Metal bashers get high tech just in time support

4 mins read

Texol, the NCR metalworking MBO formed two years ago, is meeting aggressive plans for growth, and improving efficiency, costs and customer service following implementation of an NT-based modular enterprise system. As Brian Tinham finds, it’s already confident of a 50% cut in inventory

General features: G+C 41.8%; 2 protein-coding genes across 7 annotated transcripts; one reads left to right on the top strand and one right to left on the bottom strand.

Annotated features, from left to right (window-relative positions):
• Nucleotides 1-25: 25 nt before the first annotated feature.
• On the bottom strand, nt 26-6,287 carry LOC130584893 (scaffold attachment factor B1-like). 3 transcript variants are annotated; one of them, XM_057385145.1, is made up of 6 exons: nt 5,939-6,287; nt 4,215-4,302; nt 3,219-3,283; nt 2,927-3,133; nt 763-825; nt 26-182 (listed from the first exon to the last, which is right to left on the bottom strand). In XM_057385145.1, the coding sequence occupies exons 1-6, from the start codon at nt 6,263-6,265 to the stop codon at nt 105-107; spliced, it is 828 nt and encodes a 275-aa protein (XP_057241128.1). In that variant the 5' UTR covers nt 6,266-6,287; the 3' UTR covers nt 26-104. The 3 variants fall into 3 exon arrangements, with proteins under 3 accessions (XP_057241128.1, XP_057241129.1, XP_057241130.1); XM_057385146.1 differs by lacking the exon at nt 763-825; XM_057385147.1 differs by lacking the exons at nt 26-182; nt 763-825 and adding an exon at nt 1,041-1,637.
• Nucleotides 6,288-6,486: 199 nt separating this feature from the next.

When Texol Technical Solutions was formed in September 1998, following a management buyout of the metalwork division of cash register/dispenser company NCR by 80 staff, it had just one client – NCR. Today there are more than 40, all the result of the firm’s investment in people, processes, machinery and IT. Texol’s is an impressive story: in its short life the firm has had to move fast. From the outset, its business plan promised revenues trebled within two years – by moving swiftly into new industry sectors (telecom, food, semiconductors, electronics, pharmaceutical and automotive) and dramatically increasing its assembly work with design and electronics assembly. Investment in, for example, laser cutting equipment, means that today it offers precision manufacture and assembly of metal parts. But there’s a lot more; the firm sports engineering design and electronics fabrication supported by an array of production, toolroom, CAD/CAM and inspection equipment. But it hasn’t been trivial. For a start, almost from day one the company found it needed new enterprise IT (ERP) – and quickly. Because although it had been offered access to the existing NCR parent computer system and its IT staff for the first few months, it soon became apparent that this wasn’t going to work. It was a single customer system and Texol needed IT geared to multiple new customers with the ability to support flexibility and customer responsiveness. Texol needed to think quickly about getting its own system – a system capable of delivering a full suite of commercial software and fast and efficient production support with traceability of 1,000 different parts. But as operations director Brian Frame says, it wasn’t going to be easy. “We needed something to fit an SME, but we were used to having a sophisticated MRP system that gave us everything. “We didn’t have much time and we didn’t have much experience.” In the event Texol got a new system installed, implemented and live within four months. It did so with the help of a consultant provided by Scottish Enterprise and a supplier that related quickly to its needs, identified the required system components and helped to handle installation and training. Bill Jack was the consultant; RAD Software the supplier. Jack trawled through the ERP systems in the market, quickly whittling these down to three for quotation. Then it was demonstration time, and Jack and Texol plumped for Efacs from Glasgow-based reseller RAD. “It was well integrated on the financials side and it was NT-based,” says Frame. And Jack adds: “RAD could supply the PCs and software, training and an impressive support system all within the required time-scale.” With a budget of £100,000, Texol purchased a combination of Efacs manufacturing, distribution and financial modules. Frame says it went for a ‘vanilla’ implementation apart from slightly customising for EDI. “We had very tight time scales: it would have been nice to tailor more, but there wasn’t time.” In fact, there wasn’t even time for a conventional pilot implementation: following project planning, Texol went straight for modular go-live on standard Efacs processes. As a result, accounts were up and running within three weeks, with sales, purchase and nominal ledgers all operational. Six weeks later, in January 1999, the company went live on manufacturing management, with purchasing, estimating and quoting, MRP, material control, engineering control and sales order processing – everything except payroll. Frame says it all went smoothly, even to the extent of data entry: “We managed to drop the NCR database straight into Efacs.” Ken Ingram, Texol managing director, is pleased with the result. “Efacs has allowed all aspects of our manufacturing process and business management to be integrated into one system, from accounts to engineering. It is very user- and administrator-friendly, and provides an ideal platform for interface with our other systems.” He adds that it’s sophisticated, yet easy to use and has plenty of safety nets. “No one feels apprehensive about making a mistake. I feel that this is very important; when tackling a new system, confidence is a must.” Frame adds that the system is delivering the big picture, also providing warehouse management, good traceability and good stock accuracy. And he says the implementation included full back flushing, instead of stage-by-stage transactions, to maintain material accuracy and production control. It also supported the firm’s Kanban and JIT (just in time) processes, and its choice of no inventory stores as such, with material called off against blanket orders instead going straight into work in progress. And there’s more. Ingram: “Even with a much reduced staffing level, Efacs is giving us the ability to continue to improve our efficiency and effectiveness, and I now realise that the spin-offs will be even more pronounced when everything is fully integrated. The reporting system is superb, it helps with the movement of consignment stock and gives excellent capacity planning with a super graphical interface”. Interestingly, through all this, Texol has only taken on design staff, not administrators or IT staff to manage the system: RAD does that. As RAD managing director Andrew McAllister explains: “They don’t want to be spending time and money running a network. It’s more effective to outsource that and, as consultants, we need to make sure they’re getting real value for money and adding to the development of their business.” RAD is now developing e-commerce for Texol. The firm already works with EDI for NCR, its main customer, but the next project will be to make its Web pages interactive for order taking, with customers eventually able to look right into the MRP system. Beyond that, Frame says Texol is going for bar coding and shop floor data collection, with barcoded despatch notes and all the rest, covering everything from the shop floor to electronic payment. The firm is also considering finite capacity scheduling, although it may prefer to carry on working with the flexibility of infinite capacity. Also, Texol looks set to do more with its Cognos business intelligence (purchased up front) as the customer base and business complexity grow – although Efacs standard reports have been fine, and custom reports can deliver all sorts – like getting “margin per part number.”